No. 8: The Lord is speaking to Abraham in this story where God commands him to sacrifice his son:

‘Take your son, your only son Isaac, whom you love, and go to the land of Moriah, and offer him there as a burnt-offering on one of the mountains that I shall show you.’ (Genesis 22:2)

No. 9: “Wives, submit to your husbands as to the Lord.” (Ephesians 5:22)

No. 10: “Slaves, submit yourselves to your masters with all respect, not only to the good and gentle but also to the cruel.” (1 Peter 2:18)

There’s lots of stuff like this, of course, and often these are ignored in favour of passages more compatible with one’s existing views (or, more disturbingly, these may be invoked for the same reason). The point is that it is difficult to know which parts of the Bible to take as literal rules about how to live, which are metaphors, and which are, at best, outdated notions that society has rightly long rejected. But what would happen if you tried to actually live the Bible literally today?

As it happens, this little experiment has been tried by best-selling author and editor of Esquire magazine, A.J. Jacobs. He describes his trials and tribulations (and new insights) during a year of following every rule in the Bible that he can in his book The Year of Living Biblically. (Obviously some parts, like the stoning of adulterers, had to be handled in a diplomatic way).

I happened to grab the book at an airport bookstore as I thought it might be interesting — and indeed it was. It’s not nearly as irreverent as one might expect — in fact, he makes a significant effort to understand those who live by (some) Biblical rules all the time, and to derive what lessons he can from his experience.

Recommended, regardless of where you stand on religion.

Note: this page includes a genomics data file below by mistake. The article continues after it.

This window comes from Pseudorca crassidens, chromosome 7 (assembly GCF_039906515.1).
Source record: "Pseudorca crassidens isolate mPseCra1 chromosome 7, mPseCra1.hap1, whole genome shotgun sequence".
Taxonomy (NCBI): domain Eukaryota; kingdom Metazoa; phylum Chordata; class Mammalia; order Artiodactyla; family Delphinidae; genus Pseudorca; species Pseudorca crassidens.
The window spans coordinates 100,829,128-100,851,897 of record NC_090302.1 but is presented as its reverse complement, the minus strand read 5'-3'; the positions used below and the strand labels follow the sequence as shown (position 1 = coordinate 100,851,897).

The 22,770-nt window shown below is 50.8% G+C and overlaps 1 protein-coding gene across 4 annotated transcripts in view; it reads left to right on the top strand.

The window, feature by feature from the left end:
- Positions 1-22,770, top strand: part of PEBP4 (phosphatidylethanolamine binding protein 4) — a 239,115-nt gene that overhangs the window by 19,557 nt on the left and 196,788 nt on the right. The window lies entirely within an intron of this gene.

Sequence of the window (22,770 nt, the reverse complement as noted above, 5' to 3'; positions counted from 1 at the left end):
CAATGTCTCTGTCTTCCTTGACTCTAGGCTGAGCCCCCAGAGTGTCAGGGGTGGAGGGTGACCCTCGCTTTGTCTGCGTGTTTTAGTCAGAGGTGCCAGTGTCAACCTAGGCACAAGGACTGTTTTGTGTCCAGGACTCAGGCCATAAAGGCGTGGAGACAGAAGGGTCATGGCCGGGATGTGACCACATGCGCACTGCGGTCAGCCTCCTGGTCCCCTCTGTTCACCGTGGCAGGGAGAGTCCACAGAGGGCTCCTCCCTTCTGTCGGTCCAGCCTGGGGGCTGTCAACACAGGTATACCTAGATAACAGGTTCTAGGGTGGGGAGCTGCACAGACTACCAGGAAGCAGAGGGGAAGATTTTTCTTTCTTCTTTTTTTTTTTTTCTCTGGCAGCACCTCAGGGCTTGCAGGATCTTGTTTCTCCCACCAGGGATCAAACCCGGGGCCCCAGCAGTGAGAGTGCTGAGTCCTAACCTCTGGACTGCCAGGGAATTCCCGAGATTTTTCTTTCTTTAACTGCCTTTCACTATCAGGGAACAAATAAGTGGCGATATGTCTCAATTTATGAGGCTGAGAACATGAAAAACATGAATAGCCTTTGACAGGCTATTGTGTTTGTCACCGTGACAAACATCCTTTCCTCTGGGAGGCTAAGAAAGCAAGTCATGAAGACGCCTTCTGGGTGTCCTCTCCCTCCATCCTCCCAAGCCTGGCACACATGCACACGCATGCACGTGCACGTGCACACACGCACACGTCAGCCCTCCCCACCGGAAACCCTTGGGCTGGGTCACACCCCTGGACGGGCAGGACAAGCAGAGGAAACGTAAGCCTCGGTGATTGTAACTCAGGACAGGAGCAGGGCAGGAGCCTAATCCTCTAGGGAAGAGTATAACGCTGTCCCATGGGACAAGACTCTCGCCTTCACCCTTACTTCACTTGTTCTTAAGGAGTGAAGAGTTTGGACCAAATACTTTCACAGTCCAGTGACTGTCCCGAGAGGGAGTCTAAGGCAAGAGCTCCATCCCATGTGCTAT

On the Origin of Species – Chapter 3.

Chapter 3 – Struggle for Existence

This is the chapter in which Darwin really picks things up. Whereas the first two may have been more like, in Darwin’s own words, “a dry list of facts”, this one is written in a very passionate tone. Having established that individuals vary both in domesticated breeds and in nature, he now moves into the second major ingredient of natural selection: overproduction.

Some important things in this chapter:

1) Darwin strongly emphasizes adaptation. This is not very surprising, given that he considered natural selection as the main (but not only) mechanism of evolution.

“But the mere existence of individual variability and of some few well-marked varieties, though necessary as the foundation for the work, helps us but little in understanding how species arise in nature. How have all those exquisite adaptations of one part of the organisation to another part, and to the conditions of life, and of one distinct organic being to another being, been perfected? We see these beautiful co-adaptations most plainly in the woodpecker and missletoe; and only a little less plainly in the humblest parasite which clings to the hairs of a quadruped or feathers of a bird; in the structure of the beetle which dives through the water; in the plumed seed which is wafted by the gentlest breeze; in short, we see beautiful adaptations everywhere and in every part of the organic world.”